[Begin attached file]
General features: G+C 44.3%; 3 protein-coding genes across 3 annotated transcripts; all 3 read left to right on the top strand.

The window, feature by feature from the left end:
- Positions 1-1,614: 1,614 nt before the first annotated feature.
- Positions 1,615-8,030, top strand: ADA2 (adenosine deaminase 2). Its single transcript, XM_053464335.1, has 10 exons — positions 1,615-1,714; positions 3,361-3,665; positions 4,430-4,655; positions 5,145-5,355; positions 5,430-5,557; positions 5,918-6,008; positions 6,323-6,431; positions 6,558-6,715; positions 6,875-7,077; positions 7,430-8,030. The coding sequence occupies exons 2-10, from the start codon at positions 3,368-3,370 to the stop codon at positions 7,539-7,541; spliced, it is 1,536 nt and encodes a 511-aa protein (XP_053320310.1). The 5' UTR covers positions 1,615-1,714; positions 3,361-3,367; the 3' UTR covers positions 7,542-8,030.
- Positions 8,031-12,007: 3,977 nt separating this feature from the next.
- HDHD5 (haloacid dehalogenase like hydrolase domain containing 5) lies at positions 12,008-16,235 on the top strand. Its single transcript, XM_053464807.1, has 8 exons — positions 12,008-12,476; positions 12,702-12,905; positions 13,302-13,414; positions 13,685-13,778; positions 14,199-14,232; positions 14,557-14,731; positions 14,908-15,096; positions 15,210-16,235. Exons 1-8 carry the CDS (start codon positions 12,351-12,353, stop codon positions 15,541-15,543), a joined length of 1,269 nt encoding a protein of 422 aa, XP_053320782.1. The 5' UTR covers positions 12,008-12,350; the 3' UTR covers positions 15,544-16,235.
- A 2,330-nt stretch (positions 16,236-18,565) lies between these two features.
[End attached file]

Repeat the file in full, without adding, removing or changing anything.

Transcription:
General features: G+C 44.3%; 3 protein-coding genes across 3 annotated transcripts; all 3 read left to right on the top strand.

The window, feature by feature from the left end:
- Positions 1-1,614: 1,614 nt before the first annotated feature.
- Positions 1,615-8,030, top strand: ADA2 (adenosine deaminase 2). Its single transcript, XM_053464335.1, has 10 exons — positions 1,615-1,714; positions 3,361-3,665; positions 4,430-4,655; positions 5,145-5,355; positions 5,430-5,557; positions 5,918-6,008; positions 6,323-6,431; positions 6,558-6,715; positions 6,875-7,077; positions 7,430-8,030. The coding sequence occupies exons 2-10, from the start codon at positions 3,368-3,370 to the stop codon at positions 7,539-7,541; spliced, it is 1,536 nt and encodes a 511-aa protein (XP_053320310.1). The 5' UTR covers positions 1,615-1,714; positions 3,361-3,367; the 3' UTR covers positions 7,542-8,030.
- Positions 8,031-12,007: 3,977 nt separating this feature from the next.
- HDHD5 (haloacid dehalogenase like hydrolase domain containing 5) lies at positions 12,008-16,235 on the top strand. Its single transcript, XM_053464807.1, has 8 exons — positions 12,008-12,476; positions 12,702-12,905; positions 13,302-13,414; positions 13,685-13,778; positions 14,199-14,232; positions 14,557-14,731; positions 14,908-15,096; positions 15,210-16,235. Exons 1-8 carry the CDS (start codon positions 12,351-12,353, stop codon positions 15,541-15,543), a joined length of 1,269 nt encoding a protein of 422 aa, XP_053320782.1. The 5' UTR covers positions 12,008-12,350; the 3' UTR covers positions 15,544-16,235.
- A 2,330-nt stretch (positions 16,236-18,565) lies between these two features.